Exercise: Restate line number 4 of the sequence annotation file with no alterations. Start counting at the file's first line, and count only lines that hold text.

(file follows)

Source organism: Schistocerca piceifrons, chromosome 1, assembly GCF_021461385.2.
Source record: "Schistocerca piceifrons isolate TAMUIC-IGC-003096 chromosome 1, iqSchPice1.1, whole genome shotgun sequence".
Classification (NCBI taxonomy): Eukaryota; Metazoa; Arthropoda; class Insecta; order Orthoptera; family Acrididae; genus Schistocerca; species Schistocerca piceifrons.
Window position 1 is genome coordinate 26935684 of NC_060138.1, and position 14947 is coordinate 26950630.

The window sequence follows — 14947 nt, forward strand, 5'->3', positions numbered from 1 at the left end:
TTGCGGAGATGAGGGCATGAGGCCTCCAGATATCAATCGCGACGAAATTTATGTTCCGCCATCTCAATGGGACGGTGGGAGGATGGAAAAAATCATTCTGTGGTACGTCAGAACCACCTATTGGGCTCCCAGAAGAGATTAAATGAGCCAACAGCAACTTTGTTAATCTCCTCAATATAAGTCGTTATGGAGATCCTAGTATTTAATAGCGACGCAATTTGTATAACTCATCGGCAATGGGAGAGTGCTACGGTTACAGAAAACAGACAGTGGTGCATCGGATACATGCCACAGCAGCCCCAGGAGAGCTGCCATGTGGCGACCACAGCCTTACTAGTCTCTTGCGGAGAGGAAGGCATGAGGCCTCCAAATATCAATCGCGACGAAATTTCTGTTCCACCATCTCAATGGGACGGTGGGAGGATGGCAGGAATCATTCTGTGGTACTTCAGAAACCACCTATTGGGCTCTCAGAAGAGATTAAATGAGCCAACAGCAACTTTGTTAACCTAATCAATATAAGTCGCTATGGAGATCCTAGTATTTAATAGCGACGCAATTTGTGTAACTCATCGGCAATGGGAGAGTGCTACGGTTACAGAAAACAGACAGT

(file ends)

Window position 1 is genome coordinate 26935684 of NC_060138.1, and position 14947 is coordinate 26950630.